You’ll never guess what this stunning Seán Moncrieff column is about

Social media is all about the headline. Nuance is destroyed and detail made irrelevant

Headlinification of discourse scorches subtlety and middle ground.

Headlinification of discourse scorches subtlety and middle ground.

 

I don’t write the headlines for this column. That’s done by someone else and requires a particular skill. It’s supposed to give you an idea what the column is about; to tempt you to read it, without being dishonest about what it contains. It can be tricky to get exactly right, and the approaches vary.

In what used to be called broadsheets, the headlines tend to be more sober. In what used to be called tabloids, everything can be treated in a fun way: HEADLESS BODY IN A TOPLESS BAR. When Inverness Caledonian Thistle beat Glasgow Celtic in a cup tie, the Sun came out with SUPER CALEY GO BALLISTIC CELTIC ARE ATROCIOUS. When George Michael was arrested for having sex in a toilet, it was ZIP ME UP BEFORE YOU GO GO.

Sometimes they border on genius, sometimes they are crass and cruel, but still not false advertising: they give a reasonable sense of what the article will be about.

It’s online that headlines tend to drastically depart from the content underneath them. “Stunning takedown” usually means a mild disagreement. TV shows, shirts or haircuts can “change everything forever”. Hundreds of times a day, people are promised to have their “mind blown” by something that’s uncontestably dull. Many online publications release the same story under multiple headlines, and carefully track which headline gets the best result. The story itself is close to irrelevant.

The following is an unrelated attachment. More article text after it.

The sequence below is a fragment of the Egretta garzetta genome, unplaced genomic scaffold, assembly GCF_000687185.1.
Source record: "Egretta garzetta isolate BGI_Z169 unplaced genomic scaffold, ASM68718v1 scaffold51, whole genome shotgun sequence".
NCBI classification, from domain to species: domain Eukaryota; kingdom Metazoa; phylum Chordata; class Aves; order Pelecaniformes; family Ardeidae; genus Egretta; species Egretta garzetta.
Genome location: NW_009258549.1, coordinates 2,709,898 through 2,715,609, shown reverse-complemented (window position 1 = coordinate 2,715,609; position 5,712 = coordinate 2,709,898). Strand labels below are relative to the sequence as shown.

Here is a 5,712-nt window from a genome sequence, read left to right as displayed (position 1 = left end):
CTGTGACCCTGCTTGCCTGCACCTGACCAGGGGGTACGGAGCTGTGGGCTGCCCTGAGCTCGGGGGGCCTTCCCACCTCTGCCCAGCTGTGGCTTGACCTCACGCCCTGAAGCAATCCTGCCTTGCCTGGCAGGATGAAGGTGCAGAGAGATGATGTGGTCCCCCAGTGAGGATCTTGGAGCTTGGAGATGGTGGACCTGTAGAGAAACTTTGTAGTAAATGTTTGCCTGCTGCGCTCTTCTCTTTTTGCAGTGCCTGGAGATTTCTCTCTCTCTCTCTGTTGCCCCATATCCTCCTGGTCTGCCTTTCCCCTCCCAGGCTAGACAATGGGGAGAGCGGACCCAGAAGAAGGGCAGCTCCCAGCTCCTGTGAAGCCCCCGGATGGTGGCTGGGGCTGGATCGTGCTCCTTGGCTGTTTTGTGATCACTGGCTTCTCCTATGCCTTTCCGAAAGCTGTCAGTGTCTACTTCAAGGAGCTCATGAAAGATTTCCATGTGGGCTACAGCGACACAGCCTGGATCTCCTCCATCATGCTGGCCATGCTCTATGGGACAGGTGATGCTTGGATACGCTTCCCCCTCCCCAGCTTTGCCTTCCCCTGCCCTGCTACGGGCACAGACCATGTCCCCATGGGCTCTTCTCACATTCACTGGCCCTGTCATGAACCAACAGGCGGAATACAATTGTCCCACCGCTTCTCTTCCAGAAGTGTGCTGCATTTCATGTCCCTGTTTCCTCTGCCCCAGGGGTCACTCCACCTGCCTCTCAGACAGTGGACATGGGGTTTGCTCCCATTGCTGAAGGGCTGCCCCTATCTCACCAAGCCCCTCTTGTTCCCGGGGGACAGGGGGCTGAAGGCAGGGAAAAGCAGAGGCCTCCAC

Exclamatory arms race

But hyperbole wins on the internet: a trend that has leeched into the language of ordinary social media users. The most banal event can drive people to declare that they “can’t cope” or they are “losing their mind”. Or most confusingly, from a syntactical and metaphysical point of view, that they “literally died”.

It’s become an arms race of exclamation, which you will hear in daily speech too. On a cursory listen to my children, almost everything makes them anxious, a few pleasant hours can be the best day of their life and new friend can be the best person they’ve met. Ever.

But they are young and the young always assume that their new experiences are unique in the history of time. I assume – I hope – that they will eventually tap down on the linguistic excess.

This isn’t a cranky-old-man rant about syntax and grammar: it’s about the headlinification of discourse. Social media is all about the headline – it’s often nothing but headlines. Twitter has a word restriction that forces users to simplify all reactions down to the “hot take”: invariably an uninformed over-reaction. Other social media sites have algorithms that stimulate antagonism, pushing everyone into their respective shouty corners, even if that’s not where they want to be.

Distrust of expertise

The overall effect of headlinification is to scorch the middle ground. Nuance is destroyed. Detail becomes irrelevant. Everyone gets to be right, no matter how little they know. This intersects with a broader cultural trend of the distrust of expertise. Experts have suspect motives and, it turns out, aren’t that expert at all. Anyone can google what they need to know, unarmed with years of study or decades of experience and come to the conclusion they were looking for. Never in human history have we had so much access to information. Never have we been so unprepared to learn.

Of course, experts don’t know everything and, of course, experts can get it wrong. But that doesn’t mean they get it wrong all the time or even most of the time. And all too often what they say isn’t definitive. But probabilities and possibilities don’t work in a tweet.

Any issue you can think of is framed by this fuzziness, but that gets lost in the need for definitive declarations, a habit of mind that has become ingrained in most of us. There’s a generation that has grown up knowing nothing else. Adjusting a few algorithms on Facebook won’t fix that. But if someone does figure out how to fix it, I’ll, like, literally die.

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